Canon EOS R100 review: the beginner camera to beat all others

The Canon EOS R100 is the best place to start for those who want better quality shots than a smartphone

Canon EOS R100 sample image
(Image: © James Artaius)

Digital Camera World Verdict

The Canon EOS R100 is effectively the mirrorless replacement for the entry-level Rebel SL2 and T7 (250D and 2000D) DSLRs. However, while it's a streamlined camera aimed at first-timers, it packs enough punch for seasoned users to squeeze impressive performance out of it. The lack of touchscreen may put off smartphone shooters at whom the camera is aimed. But the capabilities of the 24.1MP sensor, robust autofocus and great lens lineup make this ideal for anyone stepping up from phone photography. Not to mention photography students and enthusiasts looking for a great first camera that won't break the bank. I recommend this to anyone starting their photography journey.


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    Affordable yet capable

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    Great image quality

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    Easy to learn and use


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    No touchscreen

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    Crop + no Dual Pixel in 4K

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    Limited ISO sensitivity

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The Canon EOS R100 is a camera I've been waiting for since the R system first launched. Canon has released professional cameras, 8K cameras and cinema, but what I've been tapping my fingers over is an affordable, entry-level camera. Something simple enough for families to capture their treasured shots, as easily as they would on a smartphone, yet advanced enough to grow with a photography student as their skills develop. 

And that's exactly what the Canon EOS R100 is. A camera simple enough for a first-timer to shoot great images in auto, but that reveals its real strengths when you take it into semiautomatic and manual mode to start getting creative in ways that just aren't possible on a phone. I really wish a camera like this was available when I was just starting out.

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Lens mountCanon RF-S
Sensor24.1MP APS-C CMOS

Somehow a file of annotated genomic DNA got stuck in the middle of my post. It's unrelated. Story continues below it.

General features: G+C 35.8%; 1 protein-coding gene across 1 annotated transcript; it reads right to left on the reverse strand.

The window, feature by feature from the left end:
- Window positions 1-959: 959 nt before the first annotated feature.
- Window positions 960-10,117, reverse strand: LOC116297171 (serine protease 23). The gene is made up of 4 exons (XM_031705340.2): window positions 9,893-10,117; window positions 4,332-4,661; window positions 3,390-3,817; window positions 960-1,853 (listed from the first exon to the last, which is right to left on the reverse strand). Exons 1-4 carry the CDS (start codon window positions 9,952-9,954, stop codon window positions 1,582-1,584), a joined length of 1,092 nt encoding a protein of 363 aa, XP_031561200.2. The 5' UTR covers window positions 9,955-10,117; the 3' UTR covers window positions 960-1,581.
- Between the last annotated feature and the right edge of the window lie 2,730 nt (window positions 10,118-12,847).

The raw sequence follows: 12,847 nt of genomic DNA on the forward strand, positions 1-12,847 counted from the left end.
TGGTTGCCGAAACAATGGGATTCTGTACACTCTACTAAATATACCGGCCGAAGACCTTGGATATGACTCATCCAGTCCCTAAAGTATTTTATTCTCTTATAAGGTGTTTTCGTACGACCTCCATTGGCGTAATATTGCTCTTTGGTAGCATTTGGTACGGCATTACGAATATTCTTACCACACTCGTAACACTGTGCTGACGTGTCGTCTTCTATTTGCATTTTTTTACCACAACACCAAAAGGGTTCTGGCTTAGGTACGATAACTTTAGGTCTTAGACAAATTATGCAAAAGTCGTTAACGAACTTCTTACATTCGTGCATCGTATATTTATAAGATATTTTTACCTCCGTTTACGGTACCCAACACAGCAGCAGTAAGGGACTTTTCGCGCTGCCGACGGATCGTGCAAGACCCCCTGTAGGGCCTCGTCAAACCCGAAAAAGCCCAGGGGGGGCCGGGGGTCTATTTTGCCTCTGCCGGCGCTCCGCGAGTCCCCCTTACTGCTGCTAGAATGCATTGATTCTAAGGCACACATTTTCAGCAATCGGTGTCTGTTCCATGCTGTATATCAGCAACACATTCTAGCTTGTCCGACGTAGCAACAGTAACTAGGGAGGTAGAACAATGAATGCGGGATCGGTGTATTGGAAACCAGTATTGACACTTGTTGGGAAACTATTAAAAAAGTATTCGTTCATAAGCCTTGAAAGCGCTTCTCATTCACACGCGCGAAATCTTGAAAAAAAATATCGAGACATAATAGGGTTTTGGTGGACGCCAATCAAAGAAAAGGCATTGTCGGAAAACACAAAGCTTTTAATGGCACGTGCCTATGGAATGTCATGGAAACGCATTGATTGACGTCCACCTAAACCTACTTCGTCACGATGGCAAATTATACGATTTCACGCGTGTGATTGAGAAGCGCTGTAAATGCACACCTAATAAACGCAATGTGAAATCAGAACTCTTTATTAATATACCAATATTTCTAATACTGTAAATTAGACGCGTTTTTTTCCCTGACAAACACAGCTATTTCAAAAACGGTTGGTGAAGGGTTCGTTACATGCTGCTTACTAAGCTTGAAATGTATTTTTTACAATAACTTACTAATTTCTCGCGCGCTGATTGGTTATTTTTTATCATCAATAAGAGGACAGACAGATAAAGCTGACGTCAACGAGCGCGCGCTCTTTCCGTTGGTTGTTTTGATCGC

Image ProcessorDigic 8
AF PointsDual Pixel CMOS AF (88% coverage)
ISO range100 to 12,800 (exp to 25,600)
StabilizationElectronic (Movie Digital IS)
Video4K up to 25p (1.55x crop), 1080p up to 60p (uncropped), 720p up to 120p, Vertical video
Viewfinder2.36m dots, up to 60fps refresh rate, 0.95x magnification
Memory card1x SD card
ScreenFixed 3-inch (non-touch)screen, 1.04m dots
Max burst6.5fps (3.5fps with AF)
ConnectivityWi-Fi, Bluetooth, Micro HDMI, microphone jack
Dimensions116.3 x 88.1 x 58.7mm
Weight356g with battery and memory card
Nikon Z30

The closest competitor from Canon's biggest longtime rival is the Nikon Z30. Closely matched for photography, you might prefer the Canon's more traditional rangefinder shape – however, the Nikon Z30 is a better proposition for anyone taking their video more seriously.

Canon EOS R50

The Canon EOS R100 might be the cheapest Canon in its lineup, but if you want a little more under the hood – then the Canon EOS R50 offers a welcome bump in nearly all aspects. Although this comes at a cost, so ask yourself how much on your camera you will actually use.

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James Artaius

The editor of Digital Camera World, James has 21 years experience as a journalist and started working in the photographic industry in 2014 (as an assistant to Damian McGillicuddy, who succeeded David Bailey as Principal Photographer for Olympus). In this time he shot for clients like Aston Martin Racing, Elinchrom and L'Oréal, in addition to shooting campaigns and product testing for Olympus, and providing training for professionals. This has led him to being a go-to expert for camera and lens reviews, photo and lighting tutorials, as well as industry news, rumors and analysis for publications like Digital Camera MagazinePhotoPlus: The Canon MagazineN-Photo: The Nikon MagazineDigital Photographer and Professional Imagemaker, as well as hosting workshops and talks at The Photography Show. He also serves as a judge for the Red Bull Illume Photo Contest. An Olympus and Canon shooter, he has a wealth of knowledge on cameras of all makes – and a fondness for vintage lenses and instant cameras.